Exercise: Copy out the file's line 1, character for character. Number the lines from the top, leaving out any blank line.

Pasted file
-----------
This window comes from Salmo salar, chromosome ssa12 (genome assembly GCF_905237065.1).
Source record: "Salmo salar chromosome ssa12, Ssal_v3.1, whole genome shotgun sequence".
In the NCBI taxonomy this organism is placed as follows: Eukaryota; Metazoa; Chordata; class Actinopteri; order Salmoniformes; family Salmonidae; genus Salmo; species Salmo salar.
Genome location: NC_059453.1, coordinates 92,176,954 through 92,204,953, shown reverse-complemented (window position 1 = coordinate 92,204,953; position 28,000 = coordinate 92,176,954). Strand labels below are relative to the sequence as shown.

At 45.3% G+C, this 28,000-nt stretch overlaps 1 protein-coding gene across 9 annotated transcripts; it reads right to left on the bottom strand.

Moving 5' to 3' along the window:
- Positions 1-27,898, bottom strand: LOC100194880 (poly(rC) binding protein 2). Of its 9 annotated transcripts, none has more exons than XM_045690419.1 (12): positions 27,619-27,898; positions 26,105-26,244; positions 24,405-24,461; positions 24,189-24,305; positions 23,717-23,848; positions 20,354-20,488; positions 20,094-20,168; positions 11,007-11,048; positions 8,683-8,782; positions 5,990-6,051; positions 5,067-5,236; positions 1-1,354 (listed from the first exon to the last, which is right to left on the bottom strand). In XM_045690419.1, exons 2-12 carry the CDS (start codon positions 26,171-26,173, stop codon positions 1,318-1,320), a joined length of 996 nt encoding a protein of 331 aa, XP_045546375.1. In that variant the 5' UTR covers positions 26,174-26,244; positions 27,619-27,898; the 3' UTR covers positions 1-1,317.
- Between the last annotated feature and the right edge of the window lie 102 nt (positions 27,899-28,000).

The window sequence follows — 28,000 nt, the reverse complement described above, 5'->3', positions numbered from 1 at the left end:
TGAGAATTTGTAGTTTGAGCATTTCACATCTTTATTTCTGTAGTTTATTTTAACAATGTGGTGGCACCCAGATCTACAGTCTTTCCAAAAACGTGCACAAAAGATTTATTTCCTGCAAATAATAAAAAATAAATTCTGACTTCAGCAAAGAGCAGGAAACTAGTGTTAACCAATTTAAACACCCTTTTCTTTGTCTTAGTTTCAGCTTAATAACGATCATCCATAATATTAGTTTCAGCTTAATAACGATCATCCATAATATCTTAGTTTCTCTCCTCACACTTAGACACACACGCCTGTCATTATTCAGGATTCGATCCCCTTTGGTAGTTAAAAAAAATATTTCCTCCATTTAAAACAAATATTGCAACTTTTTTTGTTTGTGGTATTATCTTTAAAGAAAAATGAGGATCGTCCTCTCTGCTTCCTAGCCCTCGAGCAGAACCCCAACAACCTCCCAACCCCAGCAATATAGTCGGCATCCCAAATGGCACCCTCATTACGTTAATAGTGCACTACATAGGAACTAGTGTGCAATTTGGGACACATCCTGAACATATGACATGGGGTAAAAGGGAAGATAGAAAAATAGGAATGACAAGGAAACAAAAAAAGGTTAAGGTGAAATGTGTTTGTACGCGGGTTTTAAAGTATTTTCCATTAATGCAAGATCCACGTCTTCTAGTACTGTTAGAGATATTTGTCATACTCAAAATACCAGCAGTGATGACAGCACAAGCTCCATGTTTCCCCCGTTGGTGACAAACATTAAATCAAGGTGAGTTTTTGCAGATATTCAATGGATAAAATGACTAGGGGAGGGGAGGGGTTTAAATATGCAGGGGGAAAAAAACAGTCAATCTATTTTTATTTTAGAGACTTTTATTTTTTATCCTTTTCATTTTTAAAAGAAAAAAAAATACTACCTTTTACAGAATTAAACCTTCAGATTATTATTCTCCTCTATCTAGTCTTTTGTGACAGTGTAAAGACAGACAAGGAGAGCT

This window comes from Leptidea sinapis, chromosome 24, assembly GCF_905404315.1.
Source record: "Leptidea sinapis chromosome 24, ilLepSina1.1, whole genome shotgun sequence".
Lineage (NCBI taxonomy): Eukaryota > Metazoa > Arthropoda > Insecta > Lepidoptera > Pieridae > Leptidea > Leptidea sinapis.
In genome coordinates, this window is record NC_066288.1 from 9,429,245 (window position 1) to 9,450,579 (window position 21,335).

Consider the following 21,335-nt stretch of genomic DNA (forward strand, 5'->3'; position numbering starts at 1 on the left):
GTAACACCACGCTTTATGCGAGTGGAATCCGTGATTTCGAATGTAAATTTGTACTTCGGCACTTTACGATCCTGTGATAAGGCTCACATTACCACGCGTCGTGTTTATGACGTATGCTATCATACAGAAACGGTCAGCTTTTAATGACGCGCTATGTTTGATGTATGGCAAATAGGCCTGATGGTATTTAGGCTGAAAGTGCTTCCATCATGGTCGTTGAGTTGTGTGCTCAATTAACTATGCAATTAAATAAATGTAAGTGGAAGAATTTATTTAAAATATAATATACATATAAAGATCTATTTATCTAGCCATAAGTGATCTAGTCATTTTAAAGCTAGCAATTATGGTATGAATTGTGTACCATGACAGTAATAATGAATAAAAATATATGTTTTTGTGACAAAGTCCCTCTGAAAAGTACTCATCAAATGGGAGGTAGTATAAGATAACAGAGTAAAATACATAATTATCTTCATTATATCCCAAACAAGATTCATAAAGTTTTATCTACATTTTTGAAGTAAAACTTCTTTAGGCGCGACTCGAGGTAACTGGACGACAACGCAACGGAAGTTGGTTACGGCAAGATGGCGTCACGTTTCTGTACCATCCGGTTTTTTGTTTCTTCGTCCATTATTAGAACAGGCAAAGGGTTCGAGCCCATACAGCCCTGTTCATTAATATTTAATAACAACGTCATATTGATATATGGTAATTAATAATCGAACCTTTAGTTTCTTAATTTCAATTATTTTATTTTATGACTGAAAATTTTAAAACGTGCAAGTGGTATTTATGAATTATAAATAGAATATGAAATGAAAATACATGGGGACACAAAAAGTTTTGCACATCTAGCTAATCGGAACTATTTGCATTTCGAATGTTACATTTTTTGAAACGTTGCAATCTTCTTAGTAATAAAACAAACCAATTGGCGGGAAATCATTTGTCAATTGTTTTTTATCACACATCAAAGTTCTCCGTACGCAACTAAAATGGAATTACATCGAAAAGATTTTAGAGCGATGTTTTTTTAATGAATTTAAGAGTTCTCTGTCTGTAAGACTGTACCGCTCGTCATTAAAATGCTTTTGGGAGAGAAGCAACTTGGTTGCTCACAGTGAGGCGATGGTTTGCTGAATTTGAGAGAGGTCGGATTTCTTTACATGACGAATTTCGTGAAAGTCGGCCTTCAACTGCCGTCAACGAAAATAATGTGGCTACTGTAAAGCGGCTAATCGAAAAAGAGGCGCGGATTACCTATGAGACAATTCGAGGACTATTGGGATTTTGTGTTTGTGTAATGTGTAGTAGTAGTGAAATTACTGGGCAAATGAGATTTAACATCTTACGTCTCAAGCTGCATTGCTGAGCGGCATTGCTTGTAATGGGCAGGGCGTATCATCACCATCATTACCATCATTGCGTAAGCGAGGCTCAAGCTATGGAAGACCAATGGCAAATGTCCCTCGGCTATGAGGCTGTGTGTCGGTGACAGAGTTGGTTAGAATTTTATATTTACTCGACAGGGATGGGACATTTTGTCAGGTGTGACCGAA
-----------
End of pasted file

This window comes from Salmo salar, chromosome ssa12 (genome assembly GCF_905237065.1).